Weihnachtsmärkte (Christmas Markets) are pretty common throughout Germany, but it seems to me that they’re even more popular in southernly areas (that is to say, Catholic regions).
Trier’s Weihnachtsmarkt is particularly famous and large for a city of Trier’s size and location, and it draws in so many tourists that – to borrow a metaphor once used by a friend to describe Paris – they are like pigeons: they coo unintelligently, bump into everyone, and poop everywhere.
Well, maybe not poop everywhere.
It’s pretty annoying during the day since I have to walk through the Markt on my way to school, and there’re so many tourists bumbling around. At night the place is usually even more crowded, with everyone huddling up together under the awnings or umbrellas if it’s raining, and there’s a general haze rising up from the crowd (a combination of breath, cigarette smoke, and Glühwein fumes).
Glühwein is a pretty standard part of the Weihnachtsmarkt, over all in Germany. Usually it’s a mulled red wine with a mixture of herbs and fruit thrown in, though you can also find white wine varieties with a nice hint of clove, etc. You also get the wine in a little mug with an imprint of Trier’s skyline, that says “Trierer Weihnachtsmarkt”. If you want you can keep the mug, but you pay €2 Pfand (deposit) for it.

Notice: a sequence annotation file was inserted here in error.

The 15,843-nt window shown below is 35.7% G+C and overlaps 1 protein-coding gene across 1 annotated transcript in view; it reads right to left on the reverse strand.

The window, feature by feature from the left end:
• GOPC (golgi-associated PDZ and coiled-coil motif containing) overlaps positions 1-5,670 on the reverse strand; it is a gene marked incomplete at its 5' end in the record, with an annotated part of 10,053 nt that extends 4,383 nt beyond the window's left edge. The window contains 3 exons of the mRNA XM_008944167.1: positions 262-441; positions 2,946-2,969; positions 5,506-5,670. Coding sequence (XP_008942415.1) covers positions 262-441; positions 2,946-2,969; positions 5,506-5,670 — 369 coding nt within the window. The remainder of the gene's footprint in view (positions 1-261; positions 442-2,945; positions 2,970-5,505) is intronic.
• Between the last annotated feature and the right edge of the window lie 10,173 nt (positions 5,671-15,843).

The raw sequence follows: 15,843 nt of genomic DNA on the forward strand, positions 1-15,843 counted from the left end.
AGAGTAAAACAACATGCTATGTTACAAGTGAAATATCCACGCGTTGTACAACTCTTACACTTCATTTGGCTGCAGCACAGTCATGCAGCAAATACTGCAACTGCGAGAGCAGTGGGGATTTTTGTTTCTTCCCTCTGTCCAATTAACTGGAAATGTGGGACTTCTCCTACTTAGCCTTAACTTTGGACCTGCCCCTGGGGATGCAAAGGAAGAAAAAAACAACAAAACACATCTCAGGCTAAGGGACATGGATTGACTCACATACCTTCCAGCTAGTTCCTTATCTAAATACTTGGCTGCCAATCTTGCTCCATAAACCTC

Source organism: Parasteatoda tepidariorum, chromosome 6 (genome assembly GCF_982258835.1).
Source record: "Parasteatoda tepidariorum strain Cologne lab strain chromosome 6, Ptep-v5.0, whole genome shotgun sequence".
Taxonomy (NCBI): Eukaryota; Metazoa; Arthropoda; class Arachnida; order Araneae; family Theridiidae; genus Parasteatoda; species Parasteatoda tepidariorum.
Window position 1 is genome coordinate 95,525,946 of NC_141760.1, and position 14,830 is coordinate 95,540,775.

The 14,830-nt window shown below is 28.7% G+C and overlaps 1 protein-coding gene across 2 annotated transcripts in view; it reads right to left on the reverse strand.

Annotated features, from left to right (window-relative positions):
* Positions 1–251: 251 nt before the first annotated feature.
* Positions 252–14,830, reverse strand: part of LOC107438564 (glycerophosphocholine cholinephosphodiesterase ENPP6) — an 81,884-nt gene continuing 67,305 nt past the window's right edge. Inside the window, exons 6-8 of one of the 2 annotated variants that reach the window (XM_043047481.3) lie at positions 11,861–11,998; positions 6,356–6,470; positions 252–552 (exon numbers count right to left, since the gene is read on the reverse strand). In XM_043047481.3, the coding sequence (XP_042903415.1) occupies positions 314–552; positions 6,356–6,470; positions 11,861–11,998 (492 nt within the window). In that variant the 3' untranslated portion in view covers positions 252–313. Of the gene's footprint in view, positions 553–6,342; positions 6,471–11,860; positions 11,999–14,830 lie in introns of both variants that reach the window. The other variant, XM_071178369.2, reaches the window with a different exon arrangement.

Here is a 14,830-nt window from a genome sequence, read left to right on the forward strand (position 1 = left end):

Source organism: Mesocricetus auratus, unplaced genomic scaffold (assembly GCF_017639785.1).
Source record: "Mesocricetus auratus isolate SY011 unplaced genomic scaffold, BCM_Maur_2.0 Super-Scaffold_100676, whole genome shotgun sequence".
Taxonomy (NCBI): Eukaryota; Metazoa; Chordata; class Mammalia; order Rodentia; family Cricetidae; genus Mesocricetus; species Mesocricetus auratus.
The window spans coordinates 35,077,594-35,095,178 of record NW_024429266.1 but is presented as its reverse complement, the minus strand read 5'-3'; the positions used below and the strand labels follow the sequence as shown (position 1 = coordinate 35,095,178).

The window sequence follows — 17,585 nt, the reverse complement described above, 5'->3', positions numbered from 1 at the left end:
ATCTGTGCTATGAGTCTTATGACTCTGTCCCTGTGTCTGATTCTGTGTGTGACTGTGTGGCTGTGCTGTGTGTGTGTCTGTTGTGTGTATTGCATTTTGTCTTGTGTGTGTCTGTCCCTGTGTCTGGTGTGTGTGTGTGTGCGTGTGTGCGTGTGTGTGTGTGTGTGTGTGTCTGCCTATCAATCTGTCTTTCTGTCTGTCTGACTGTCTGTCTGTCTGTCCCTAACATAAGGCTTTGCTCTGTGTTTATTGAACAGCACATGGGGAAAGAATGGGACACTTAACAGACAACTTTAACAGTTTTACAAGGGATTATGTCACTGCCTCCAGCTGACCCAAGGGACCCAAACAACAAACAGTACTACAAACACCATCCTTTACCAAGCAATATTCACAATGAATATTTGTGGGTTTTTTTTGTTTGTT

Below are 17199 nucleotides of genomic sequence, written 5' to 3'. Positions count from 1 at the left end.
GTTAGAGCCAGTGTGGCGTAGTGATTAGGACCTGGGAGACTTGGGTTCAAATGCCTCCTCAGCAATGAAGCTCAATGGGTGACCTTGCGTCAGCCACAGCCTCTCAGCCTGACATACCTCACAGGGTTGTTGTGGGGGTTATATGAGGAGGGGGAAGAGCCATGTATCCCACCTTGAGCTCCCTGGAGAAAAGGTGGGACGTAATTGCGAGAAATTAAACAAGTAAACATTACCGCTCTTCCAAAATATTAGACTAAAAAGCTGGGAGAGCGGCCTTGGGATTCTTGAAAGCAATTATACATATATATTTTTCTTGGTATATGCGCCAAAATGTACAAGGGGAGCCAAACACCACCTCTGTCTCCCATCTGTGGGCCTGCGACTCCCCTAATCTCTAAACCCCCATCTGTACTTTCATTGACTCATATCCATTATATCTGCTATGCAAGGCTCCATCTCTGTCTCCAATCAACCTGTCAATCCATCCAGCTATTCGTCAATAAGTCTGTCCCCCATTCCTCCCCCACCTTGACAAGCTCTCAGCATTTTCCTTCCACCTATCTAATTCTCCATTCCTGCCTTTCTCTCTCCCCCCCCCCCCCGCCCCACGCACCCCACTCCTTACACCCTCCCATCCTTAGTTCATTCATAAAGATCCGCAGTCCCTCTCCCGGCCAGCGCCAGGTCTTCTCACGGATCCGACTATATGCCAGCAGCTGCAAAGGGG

Meanwhile, the Dom rises up, noble and majestic as always, above the turbid masses below. I really wish I could adequatly describe the might of the Dom as it looms there, but I’m afraid I – and my photos – fail to do that justice.
The Dom is also stuffed with tourists at this point, including screeching children running around and using the pews as a Kinderspielplatz. Not appropriate.
One of the most important Weihnachtsmarkt traditions:
Bratwurst made by surly Polish immigrants
(And yes, I need a haircut, but I’m
waiting until I go to England again –
I don’t trust German haircutters)